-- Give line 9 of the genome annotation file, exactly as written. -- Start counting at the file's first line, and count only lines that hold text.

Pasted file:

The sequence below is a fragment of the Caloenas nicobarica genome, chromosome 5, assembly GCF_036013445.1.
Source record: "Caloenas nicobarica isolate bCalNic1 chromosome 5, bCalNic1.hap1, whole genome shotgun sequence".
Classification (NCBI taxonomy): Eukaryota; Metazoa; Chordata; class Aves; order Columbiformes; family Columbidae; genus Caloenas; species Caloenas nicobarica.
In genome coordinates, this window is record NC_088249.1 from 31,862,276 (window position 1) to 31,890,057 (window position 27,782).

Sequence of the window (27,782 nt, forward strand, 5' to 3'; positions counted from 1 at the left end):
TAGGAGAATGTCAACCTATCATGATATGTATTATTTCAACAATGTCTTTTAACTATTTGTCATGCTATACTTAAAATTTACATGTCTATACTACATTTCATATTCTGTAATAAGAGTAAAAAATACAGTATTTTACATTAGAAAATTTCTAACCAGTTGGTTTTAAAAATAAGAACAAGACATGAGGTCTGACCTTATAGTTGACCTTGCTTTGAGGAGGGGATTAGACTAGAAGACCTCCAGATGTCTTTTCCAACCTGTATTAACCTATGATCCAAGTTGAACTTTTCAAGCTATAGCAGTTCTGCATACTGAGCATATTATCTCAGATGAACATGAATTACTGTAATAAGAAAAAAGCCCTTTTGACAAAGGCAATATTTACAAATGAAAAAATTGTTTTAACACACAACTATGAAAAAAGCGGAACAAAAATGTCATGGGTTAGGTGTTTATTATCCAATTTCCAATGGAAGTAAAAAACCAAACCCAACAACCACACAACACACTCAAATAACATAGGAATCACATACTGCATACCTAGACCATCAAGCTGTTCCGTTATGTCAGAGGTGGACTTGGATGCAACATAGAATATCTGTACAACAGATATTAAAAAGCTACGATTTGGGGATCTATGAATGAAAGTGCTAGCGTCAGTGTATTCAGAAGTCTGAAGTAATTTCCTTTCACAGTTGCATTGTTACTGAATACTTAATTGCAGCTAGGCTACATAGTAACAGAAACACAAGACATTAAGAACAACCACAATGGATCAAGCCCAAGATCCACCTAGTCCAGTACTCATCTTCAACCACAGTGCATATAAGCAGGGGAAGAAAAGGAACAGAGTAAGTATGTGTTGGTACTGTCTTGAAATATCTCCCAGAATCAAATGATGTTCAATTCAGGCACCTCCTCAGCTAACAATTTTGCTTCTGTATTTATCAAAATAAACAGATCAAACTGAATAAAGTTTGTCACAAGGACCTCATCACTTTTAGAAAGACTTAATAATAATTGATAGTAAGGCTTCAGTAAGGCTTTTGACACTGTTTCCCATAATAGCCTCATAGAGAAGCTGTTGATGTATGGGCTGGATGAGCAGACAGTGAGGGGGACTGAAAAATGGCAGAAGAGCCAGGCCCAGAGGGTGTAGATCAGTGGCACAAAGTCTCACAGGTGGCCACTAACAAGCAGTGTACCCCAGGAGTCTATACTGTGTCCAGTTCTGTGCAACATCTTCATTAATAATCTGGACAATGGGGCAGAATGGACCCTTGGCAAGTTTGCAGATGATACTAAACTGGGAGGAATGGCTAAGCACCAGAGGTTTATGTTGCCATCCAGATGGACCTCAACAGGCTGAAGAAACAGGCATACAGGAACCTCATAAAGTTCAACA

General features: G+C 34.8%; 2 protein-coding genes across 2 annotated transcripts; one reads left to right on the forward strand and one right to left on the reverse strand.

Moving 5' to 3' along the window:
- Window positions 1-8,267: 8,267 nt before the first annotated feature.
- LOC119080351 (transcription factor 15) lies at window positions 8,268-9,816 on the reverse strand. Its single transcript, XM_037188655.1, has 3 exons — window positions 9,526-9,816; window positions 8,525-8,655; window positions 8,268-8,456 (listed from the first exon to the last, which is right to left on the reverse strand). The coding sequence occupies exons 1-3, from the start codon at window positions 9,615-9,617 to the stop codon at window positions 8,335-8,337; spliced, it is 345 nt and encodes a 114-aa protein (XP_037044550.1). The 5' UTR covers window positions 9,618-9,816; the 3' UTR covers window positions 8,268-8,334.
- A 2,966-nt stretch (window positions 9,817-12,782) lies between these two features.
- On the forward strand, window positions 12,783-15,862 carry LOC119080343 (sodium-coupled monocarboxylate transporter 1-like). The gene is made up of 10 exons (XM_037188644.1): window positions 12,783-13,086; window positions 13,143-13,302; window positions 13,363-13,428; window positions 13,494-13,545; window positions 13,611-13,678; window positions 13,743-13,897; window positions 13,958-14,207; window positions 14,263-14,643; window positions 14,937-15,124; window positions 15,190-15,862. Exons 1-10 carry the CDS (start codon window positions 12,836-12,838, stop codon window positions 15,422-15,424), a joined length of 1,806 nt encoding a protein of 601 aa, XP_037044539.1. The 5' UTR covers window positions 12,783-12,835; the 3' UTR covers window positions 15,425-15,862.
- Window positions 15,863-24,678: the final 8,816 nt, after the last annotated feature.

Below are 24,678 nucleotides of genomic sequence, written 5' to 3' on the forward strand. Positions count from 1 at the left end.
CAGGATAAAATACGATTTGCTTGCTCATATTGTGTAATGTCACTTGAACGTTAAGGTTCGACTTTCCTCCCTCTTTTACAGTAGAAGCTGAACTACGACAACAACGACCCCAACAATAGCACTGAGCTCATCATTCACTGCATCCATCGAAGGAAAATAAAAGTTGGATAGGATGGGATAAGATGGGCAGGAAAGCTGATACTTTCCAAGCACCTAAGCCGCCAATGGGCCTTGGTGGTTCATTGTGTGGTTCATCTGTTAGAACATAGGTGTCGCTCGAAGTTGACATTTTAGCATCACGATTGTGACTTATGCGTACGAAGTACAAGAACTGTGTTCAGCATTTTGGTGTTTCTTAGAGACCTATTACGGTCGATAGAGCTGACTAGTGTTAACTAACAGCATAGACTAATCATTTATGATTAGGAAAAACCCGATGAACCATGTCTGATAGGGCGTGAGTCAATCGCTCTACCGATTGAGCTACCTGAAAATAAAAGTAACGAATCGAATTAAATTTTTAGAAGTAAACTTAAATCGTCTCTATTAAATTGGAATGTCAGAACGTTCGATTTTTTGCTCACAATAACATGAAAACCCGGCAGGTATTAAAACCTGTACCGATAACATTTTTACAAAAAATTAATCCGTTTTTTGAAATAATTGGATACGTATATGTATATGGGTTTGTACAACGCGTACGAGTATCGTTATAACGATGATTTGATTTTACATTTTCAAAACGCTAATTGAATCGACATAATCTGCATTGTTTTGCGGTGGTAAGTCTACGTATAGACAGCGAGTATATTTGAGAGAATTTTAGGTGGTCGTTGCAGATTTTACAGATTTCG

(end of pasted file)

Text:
- Window positions 1-8,267: 8,267 nt before the first annotated feature.